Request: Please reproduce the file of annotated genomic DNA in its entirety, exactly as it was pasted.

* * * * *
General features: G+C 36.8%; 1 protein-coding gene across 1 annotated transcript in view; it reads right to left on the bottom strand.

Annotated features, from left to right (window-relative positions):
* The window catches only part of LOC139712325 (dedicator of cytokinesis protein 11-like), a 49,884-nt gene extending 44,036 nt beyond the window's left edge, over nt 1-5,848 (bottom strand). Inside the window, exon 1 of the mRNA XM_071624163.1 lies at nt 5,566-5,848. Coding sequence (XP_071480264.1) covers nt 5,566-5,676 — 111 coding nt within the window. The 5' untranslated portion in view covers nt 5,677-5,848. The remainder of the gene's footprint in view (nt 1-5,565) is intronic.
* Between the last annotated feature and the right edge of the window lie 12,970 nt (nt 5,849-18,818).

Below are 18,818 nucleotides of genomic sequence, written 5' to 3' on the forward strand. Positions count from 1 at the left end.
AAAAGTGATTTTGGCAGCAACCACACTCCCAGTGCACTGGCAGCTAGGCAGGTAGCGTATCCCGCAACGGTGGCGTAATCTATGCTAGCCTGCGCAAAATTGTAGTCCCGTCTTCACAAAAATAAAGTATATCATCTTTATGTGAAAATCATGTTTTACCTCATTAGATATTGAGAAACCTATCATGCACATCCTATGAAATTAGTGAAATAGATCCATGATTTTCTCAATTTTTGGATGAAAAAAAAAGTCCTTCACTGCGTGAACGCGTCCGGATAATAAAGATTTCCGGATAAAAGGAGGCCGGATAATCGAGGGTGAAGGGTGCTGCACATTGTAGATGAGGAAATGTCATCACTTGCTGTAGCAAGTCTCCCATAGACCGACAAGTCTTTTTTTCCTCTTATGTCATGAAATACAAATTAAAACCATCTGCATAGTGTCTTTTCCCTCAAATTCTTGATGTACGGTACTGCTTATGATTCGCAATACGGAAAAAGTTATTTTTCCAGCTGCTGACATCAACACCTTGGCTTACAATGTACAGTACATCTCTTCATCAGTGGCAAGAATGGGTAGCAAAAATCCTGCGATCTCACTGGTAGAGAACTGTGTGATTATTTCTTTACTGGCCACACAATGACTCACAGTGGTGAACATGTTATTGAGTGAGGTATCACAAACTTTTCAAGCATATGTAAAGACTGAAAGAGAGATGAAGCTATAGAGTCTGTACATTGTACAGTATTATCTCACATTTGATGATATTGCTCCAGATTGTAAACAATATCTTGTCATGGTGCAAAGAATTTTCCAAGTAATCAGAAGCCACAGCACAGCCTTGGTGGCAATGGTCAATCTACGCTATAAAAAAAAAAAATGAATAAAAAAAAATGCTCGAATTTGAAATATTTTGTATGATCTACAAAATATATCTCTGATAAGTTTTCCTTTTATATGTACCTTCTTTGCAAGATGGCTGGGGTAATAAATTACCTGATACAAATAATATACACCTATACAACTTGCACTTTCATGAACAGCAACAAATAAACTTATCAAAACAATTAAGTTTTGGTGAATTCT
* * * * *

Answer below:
General features: G+C 36.8%; 1 protein-coding gene across 1 annotated transcript in view; it reads right to left on the bottom strand.

Annotated features, from left to right (window-relative positions):
* The window catches only part of LOC139712325 (dedicator of cytokinesis protein 11-like), a 49,884-nt gene extending 44,036 nt beyond the window's left edge, over nt 1-5,848 (bottom strand). Inside the window, exon 1 of the mRNA XM_071624163.1 lies at nt 5,566-5,848. Coding sequence (XP_071480264.1) covers nt 5,566-5,676 — 111 coding nt within the window. The 5' untranslated portion in view covers nt 5,677-5,848. The remainder of the gene's footprint in view (nt 1-5,565) is intronic.
* Between the last annotated feature and the right edge of the window lie 12,970 nt (nt 5,849-18,818).

Below are 18,818 nucleotides of genomic sequence, written 5' to 3' on the forward strand. Positions count from 1 at the left end.
AAAAGTGATTTTGGCAGCAACCACACTCCCAGTGCACTGGCAGCTAGGCAGGTAGCGTATCCCGCAACGGTGGCGTAATCTATGCTAGCCTGCGCAAAATTGTAGTCCCGTCTTCACAAAAATAAAGTATATCATCTTTATGTGAAAATCATGTTTTACCTCATTAGATATTGAGAAACCTATCATGCACATCCTATGAAATTAGTGAAATAGATCCATGATTTTCTCAATTTTTGGATGAAAAAAAAAGTCCTTCACTGCGTGAACGCGTCCGGATAATAAAGATTTCCGGATAAAAGGAGGCCGGATAATCGAGGGTGAAGGGTGCTGCACATTGTAGATGAGGAAATGTCATCACTTGCTGTAGCAAGTCTCCCATAGACCGACAAGTCTTTTTTTCCTCTTATGTCATGAAATACAAATTAAAACCATCTGCATAGTGTCTTTTCCCTCAAATTCTTGATGTACGGTACTGCTTATGATTCGCAATACGGAAAAAGTTATTTTTCCAGCTGCTGACATCAACACCTTGGCTTACAATGTACAGTACATCTCTTCATCAGTGGCAAGAATGGGTAGCAAAAATCCTGCGATCTCACTGGTAGAGAACTGTGTGATTATTTCTTTACTGGCCACACAATGACTCACAGTGGTGAACATGTTATTGAGTGAGGTATCACAAACTTTTCAAGCATATGTAAAGACTGAAAGAGAGATGAAGCTATAGAGTCTGTACATTGTACAGTATTATCTCACATTTGATGATATTGCTCCAGATTGTAAACAATATCTTGTCATGGTGCAAAGAATTTTCCAAGTAATCAGAAGCCACAGCACAGCCTTGGTGGCAATGGTCAATCTACGCTATAAAAAAAAAAAATGAATAAAAAAAAATGCTCGAATTTGAAATATTTTGTATGATCTACAAAATATATCTCTGATAAGTTTTCCTTTTATATGTACCTTCTTTGCAAGATGGCTGGGGTAATAAATTACCTGATACAAATAATATACACCTATACAACTTGCACTTTCATGAACAGCAACAAATAAACTTATCAAAACAATTAAGTTTTGGTGAATTCT